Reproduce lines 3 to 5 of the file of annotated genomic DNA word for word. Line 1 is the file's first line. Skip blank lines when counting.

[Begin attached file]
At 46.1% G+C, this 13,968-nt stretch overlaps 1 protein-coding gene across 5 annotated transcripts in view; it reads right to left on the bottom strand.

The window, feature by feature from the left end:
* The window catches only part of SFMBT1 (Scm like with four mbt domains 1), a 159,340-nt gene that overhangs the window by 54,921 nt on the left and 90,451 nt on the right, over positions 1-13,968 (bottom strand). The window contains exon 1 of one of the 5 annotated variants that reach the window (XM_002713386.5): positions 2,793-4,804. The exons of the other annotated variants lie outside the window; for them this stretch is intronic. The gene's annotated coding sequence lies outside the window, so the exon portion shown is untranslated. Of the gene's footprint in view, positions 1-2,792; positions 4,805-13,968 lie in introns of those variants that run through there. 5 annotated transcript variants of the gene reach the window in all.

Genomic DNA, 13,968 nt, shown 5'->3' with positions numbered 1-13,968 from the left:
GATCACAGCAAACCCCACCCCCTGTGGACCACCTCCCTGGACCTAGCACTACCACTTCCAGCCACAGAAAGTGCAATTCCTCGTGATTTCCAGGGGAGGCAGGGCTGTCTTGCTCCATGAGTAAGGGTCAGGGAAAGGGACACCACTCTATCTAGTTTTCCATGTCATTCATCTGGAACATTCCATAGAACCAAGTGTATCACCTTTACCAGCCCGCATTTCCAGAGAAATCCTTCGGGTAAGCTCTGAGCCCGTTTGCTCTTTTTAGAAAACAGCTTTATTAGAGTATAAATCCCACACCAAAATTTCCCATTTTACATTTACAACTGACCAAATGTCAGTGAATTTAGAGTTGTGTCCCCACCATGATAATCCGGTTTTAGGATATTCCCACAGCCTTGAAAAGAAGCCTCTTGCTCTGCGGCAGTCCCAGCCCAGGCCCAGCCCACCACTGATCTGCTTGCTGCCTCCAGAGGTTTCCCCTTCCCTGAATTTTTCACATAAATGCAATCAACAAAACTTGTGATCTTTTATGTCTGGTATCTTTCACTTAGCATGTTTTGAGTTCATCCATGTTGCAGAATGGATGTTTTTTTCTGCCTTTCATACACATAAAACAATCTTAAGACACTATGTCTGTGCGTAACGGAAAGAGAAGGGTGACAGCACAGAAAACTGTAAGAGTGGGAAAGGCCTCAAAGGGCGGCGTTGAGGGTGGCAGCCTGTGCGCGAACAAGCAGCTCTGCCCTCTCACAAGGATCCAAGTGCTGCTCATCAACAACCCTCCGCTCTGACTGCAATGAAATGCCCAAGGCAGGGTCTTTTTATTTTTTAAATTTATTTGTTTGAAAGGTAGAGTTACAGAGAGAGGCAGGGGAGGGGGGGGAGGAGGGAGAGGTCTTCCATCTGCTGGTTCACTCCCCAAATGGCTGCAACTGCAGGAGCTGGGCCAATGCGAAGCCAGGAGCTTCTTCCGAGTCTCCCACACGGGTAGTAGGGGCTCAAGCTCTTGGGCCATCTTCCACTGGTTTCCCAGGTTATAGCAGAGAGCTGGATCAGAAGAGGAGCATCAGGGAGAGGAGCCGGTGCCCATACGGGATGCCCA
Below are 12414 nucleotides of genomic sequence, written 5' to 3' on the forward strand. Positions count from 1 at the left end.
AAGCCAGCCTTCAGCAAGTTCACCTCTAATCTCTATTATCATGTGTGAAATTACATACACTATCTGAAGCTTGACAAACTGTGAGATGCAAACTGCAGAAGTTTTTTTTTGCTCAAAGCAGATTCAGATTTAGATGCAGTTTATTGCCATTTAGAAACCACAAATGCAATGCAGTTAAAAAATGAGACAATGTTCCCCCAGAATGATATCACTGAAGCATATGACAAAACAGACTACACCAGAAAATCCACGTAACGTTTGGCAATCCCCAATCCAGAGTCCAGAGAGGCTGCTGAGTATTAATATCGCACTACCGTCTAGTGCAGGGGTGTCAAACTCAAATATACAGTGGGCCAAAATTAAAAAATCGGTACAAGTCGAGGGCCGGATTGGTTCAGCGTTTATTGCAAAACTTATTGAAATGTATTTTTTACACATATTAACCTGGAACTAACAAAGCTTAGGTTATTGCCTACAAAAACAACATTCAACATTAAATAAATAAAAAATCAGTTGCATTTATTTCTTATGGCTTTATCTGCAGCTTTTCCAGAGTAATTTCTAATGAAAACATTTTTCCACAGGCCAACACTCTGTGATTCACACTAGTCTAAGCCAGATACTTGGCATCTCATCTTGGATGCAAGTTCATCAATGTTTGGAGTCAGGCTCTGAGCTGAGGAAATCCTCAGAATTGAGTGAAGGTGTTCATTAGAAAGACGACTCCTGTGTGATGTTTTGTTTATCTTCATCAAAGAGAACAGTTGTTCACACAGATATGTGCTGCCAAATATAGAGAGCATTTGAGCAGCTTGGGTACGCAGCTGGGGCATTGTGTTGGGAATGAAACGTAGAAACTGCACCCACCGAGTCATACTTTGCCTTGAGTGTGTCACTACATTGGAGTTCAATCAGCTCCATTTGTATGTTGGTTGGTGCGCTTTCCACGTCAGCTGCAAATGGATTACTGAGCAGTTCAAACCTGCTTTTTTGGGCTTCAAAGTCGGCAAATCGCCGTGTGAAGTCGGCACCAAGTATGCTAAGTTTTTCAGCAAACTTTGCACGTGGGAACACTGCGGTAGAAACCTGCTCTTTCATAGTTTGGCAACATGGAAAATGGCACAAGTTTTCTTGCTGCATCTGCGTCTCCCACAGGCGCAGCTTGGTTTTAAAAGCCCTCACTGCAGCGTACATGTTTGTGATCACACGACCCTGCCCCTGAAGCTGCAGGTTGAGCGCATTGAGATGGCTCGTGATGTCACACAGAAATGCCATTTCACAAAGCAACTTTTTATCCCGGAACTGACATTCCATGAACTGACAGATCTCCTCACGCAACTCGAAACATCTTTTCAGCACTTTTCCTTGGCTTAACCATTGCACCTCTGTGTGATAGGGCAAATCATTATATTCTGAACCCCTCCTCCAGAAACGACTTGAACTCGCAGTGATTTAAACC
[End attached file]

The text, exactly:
* The window catches only part of SFMBT1 (Scm like with four mbt domains 1), a 159,340-nt gene that overhangs the window by 54,921 nt on the left and 90,451 nt on the right, over positions 1-13,968 (bottom strand). The window contains exon 1 of one of the 5 annotated variants that reach the window (XM_002713386.5): positions 2,793-4,804. The exons of the other annotated variants lie outside the window; for them this stretch is intronic. The gene's annotated coding sequence lies outside the window, so the exon portion shown is untranslated. Of the gene's footprint in view, positions 1-2,792; positions 4,805-13,968 lie in introns of those variants that run through there. 5 annotated transcript variants of the gene reach the window in all.

Genomic DNA, 13,968 nt, shown 5'->3' with positions numbered 1-13,968 from the left:
GATCACAGCAAACCCCACCCCCTGTGGACCACCTCCCTGGACCTAGCACTACCACTTCCAGCCACAGAAAGTGCAATTCCTCGTGATTTCCAGGGGAGGCAGGGCTGTCTTGCTCCATGAGTAAGGGTCAGGGAAAGGGACACCACTCTATCTAGTTTTCCATGTCATTCATCTGGAACATTCCATAGAACCAAGTGTATCACCTTTACCAGCCCGCATTTCCAGAGAAATCCTTCGGGTAAGCTCTGAGCCCGTTTGCTCTTTTTAGAAAACAGCTTTATTAGAGTATAAATCCCACACCAAAATTTCCCATTTTACATTTACAACTGACCAAATGTCAGTGAATTTAGAGTTGTGTCCCCACCATGATAATCCGGTTTTAGGATATTCCCACAGCCTTGAAAAGAAGCCTCTTGCTCTGCGGCAGTCCCAGCCCAGGCCCAGCCCACCACTGATCTGCTTGCTGCCTCCAGAGGTTTCCCCTTCCCTGAATTTTTCACATAAATGCAATCAACAAAACTTGTGATCTTTTATGTCTGGTATCTTTCACTTAGCATGTTTTGAGTTCATCCATGTTGCAGAATGGATGTTTTTTTCTGCCTTTCATACACATAAAACAATCTTAAGACACTATGTCTGTGCGTAACGGAAAGAGAAGGGTGACAGCACAGAAAACTGTAAGAGTGGGAAAGGCCTCAAAGGGCGGCGTTGAGGGTGGCAGCCTGTGCGCGAACAAGCAGCTCTGCCCTCTCACAAGGATCCAAGTGCTGCTCATCAACAACCCTCCGCTCTGACTGCAATGAAATGCCCAAGGCAGGGTCTTTTTATTTTTTAAATTTATTTGTTTGAAAGGTAGAGTTACAGAGAGAGGCAGGGGAGGGGGGGGAGGAGGGAGAGGTCTTCCATCTGCTGGTTCACTCCCCAAATGGCTGCAACTGCAGGAGCTGGGCCAATGCGAAGCCAGGAGCTTCTTCCGAGTCTCCCACACGGGTAGTAGGGGCTCAAGCTCTTGGGCCATCTTCCACTGGTTTCCCAGGTTATAGCAGAGAGCTGGATCAGAAGAGGAGCATCAGGGAGAGGAGCCGGTGCCCATACGGGATGCCCA